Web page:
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Q.4 What are the features contributing to success and failures of MIS models? Ans.: MIS is to be success then it should have all the features listed as follows: 1. The MIS is integrated into the managerial functions. It sets clear objectives to ensure that the MIS focuses on the major issues of the business. 2. An appropriate information processing technology required to meet the data processing and analysis needs of the users of the MIS is selected. 3. The MIS is oriented, defined and designed in terms of the users 4. The MIS is kept under continuous surveillance, so that its open system design is modified according to the changing information needs. 5. MIS focuses on the results and goals, and highlights the factors and reasons for non achievement. 6. MIS is not allowed to end up into an information generation mill avoiding the noise in the information and the communication system. 7. The MIS recognizes that a manager is a human being and therefore, the systems must consider all the human behavioral factors in the process of the management. 8. The MIS recognizes that the different information needs for different objectives must be met with. The globalization of information in isolation from the different objectives leads to too much information and information and its non-use. 9. The MIS is easy to operate and, therefore, the design of the MIS has such features which make up a user-friendly design. 10. MIS recognizes that the information needs become obsolete and new needs emerge. The MIS design, therefore, has a basic potential capability to quickly meet new needs of information. 11. The MIS concentrates on developing the information support to manager critical success factors. It concentrates on the mission critical applications serving the needs of the top management. Many a times MIS is a failures. The common factors which are responsible for this are listed as follows: 1. The MIS is conceived as a data processing and not as an information processing system. 2. The MIS does not provide that information which is needed by the managers but it tends to provide the information generally the function calls for. The MIS then becomes an impersonal system. 3. Under estimating the complexity in the business systems and not recognizing it in the MIS design leads to problems in the successful implementation. 4. Adequate attention is not given to the quality control aspects of the inputs, the process and the outputs leading to insufficient checks and controls in the MIS. 5. The MIS is developed without streamlining the transaction processing systems in the organization. 6. Lack of training and appreciation that the users of the information and the generators of the data are different and they have to play an important responsible role in the MIS.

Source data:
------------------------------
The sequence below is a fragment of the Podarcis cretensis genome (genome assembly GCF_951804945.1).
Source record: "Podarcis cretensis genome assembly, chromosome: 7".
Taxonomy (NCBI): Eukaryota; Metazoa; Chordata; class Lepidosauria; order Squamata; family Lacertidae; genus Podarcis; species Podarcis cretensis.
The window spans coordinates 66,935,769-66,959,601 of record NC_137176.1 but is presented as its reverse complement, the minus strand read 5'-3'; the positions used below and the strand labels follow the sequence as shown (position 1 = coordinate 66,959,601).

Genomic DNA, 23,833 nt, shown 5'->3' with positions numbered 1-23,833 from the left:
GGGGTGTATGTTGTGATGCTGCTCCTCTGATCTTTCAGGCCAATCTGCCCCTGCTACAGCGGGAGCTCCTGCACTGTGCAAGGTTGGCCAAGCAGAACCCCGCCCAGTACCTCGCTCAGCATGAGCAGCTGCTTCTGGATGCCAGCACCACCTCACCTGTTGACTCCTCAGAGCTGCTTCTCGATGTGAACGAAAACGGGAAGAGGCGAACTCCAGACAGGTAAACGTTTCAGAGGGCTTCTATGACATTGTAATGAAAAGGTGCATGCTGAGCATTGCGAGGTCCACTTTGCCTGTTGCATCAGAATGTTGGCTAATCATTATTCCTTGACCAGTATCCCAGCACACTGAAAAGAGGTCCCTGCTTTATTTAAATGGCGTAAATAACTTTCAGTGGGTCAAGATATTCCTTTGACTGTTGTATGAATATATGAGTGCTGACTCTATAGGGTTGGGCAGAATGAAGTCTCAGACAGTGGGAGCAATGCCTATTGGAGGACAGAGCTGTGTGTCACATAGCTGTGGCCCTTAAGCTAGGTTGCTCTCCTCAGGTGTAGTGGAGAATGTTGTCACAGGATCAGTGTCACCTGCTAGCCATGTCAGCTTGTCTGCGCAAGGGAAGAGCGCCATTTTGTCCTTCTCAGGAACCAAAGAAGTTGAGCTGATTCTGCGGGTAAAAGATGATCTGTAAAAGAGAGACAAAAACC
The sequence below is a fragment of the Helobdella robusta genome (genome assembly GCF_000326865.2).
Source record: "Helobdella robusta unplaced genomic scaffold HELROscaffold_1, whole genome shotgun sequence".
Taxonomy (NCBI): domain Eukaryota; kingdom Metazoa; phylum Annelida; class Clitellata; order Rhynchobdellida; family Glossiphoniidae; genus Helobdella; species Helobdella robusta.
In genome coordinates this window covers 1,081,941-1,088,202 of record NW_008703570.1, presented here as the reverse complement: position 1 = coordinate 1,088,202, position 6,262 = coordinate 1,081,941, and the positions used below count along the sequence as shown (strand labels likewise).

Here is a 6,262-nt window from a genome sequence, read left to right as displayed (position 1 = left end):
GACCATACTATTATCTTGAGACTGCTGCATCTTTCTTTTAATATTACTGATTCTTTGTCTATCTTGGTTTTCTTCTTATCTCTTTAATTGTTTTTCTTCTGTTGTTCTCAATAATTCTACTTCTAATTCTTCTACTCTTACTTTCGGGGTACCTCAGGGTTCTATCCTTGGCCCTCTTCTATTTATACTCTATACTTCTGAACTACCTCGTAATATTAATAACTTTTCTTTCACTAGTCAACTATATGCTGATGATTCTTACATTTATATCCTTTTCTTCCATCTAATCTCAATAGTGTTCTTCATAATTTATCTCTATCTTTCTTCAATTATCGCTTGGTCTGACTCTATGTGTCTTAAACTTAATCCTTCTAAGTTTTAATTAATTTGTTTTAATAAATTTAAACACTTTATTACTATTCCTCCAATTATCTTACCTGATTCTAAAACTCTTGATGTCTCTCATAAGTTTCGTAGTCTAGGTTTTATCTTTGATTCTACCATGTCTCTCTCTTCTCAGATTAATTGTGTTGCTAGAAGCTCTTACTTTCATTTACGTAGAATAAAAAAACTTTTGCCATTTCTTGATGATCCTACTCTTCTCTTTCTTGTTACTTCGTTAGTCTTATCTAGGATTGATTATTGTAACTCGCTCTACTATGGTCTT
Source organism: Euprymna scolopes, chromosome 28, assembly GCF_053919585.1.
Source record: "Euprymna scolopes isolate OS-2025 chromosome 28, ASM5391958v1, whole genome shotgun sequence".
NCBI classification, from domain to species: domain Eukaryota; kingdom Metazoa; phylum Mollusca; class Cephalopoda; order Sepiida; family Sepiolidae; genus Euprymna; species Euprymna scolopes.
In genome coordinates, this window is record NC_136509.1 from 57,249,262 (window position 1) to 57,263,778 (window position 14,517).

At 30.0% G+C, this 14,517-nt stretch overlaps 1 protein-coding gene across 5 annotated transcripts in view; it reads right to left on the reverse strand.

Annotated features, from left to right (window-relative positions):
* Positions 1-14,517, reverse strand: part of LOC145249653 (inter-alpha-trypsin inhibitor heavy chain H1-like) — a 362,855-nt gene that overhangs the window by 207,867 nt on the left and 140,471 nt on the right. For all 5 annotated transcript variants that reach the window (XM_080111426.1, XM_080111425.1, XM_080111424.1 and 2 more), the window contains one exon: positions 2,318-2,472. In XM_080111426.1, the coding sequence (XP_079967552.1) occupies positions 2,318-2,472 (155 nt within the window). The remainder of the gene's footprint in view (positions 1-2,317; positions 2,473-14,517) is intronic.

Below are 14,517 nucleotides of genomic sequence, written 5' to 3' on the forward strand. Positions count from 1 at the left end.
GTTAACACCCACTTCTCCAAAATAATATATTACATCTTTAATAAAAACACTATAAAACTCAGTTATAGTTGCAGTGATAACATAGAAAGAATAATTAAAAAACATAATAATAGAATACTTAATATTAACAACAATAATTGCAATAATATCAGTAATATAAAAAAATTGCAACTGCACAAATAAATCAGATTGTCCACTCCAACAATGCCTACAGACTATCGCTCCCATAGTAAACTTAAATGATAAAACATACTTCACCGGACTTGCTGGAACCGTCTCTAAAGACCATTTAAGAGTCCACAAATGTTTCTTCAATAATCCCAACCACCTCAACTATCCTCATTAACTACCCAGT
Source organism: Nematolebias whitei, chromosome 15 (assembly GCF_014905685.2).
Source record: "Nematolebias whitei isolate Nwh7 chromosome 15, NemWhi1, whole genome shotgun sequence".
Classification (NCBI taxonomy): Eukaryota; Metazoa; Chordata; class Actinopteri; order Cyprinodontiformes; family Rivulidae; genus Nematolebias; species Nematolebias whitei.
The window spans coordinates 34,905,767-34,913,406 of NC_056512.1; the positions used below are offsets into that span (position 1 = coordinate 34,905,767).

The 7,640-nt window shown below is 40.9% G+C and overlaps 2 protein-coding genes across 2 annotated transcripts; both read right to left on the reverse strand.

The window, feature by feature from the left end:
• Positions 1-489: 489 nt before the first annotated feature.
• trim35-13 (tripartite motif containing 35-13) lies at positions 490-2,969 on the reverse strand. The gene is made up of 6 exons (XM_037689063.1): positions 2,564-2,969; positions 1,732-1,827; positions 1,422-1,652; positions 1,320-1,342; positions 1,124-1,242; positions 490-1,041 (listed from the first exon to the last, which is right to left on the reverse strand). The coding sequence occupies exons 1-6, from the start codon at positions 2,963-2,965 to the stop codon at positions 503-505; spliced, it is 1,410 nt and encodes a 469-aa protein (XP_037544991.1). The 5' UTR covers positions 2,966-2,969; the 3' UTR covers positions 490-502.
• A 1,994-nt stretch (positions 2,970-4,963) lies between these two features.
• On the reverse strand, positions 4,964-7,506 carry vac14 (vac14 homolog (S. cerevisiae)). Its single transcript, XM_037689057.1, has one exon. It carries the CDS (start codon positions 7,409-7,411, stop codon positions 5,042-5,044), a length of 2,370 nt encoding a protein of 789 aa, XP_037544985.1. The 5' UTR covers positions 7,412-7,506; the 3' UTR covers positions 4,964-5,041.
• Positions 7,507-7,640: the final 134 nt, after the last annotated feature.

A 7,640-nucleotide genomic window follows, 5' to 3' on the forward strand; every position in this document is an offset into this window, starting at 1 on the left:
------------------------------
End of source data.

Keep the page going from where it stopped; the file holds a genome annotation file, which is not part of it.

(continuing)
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7. The MIS does not meet certain critical and key factors of its users such as a response to the query on the database, an inability to get the processing done in a particular manner, lack of user-friendly system and the dependence on the system personnel. 8. A belief that the computerized MIS can solve all the management problems of planning and control of the business. 9. Lack of administrative discipline in following the standardized systems and procedures, wrong coding and deviating from the system specifications result in incomplete and incorrect information. Budgeting Models Controlling the business performance through the budget system is an accepted management practice. In this approach, various budgets are prepared, viz., the Sales Budget, the Production Budget, the Capacity Budget, the Manpower Budget, the Expense Budget, and the Inventory Budget, etc. Using these budgets the profits are estimated. Budgets are also used for planning and control. The system is used to find out whether the performance is under the budget or over the budget. This gives the manager a self evaluation tool for assessing the current status and also provides some insight into the operations of the Company. The use of Spread Sheet, Lotus123, Visicalc, Framework and many others are a standard tool for these applications, where the planning, budgeting and analysis are required. All these systems are based on the worksheet which has columns and rows with labels on each. The package helps in arriving at the row totals and the column totals. It not only provides the totals but also summaries at the subheads. It has also a facility that if one row or column changes, it computes the changes in the rest of the worksheet, where it is affected. Breakeven Analysis Model This model is simple but very useful for determining the volume of business activity at which there is no loss or profit. The model is used to decide the alternatives based on the cost, volume and price. BEP= FC___= 100000 = 1000 REV-VC 200-100 Where FC = Fixed cost REV = Revenue per unit BEP = Break Even Point TC = total Cost VC = Variable Cost N = No. of Units demanded Suppose FC = 1, 00,000, VC/Unit = 100 and Rev = 200 then BEP is calculated as above. This model can be built for the company, for the product groups or for any activity, where you can identify the fixed cost, the variable cost and the revenue at each activity level in terms of the units demanded. The advantage of this model is that it tells you as to what the breakeven point for the given level of costs and revenue is. If there are possibilities of Management Information System (Subject Code :MB0031) Set 1 9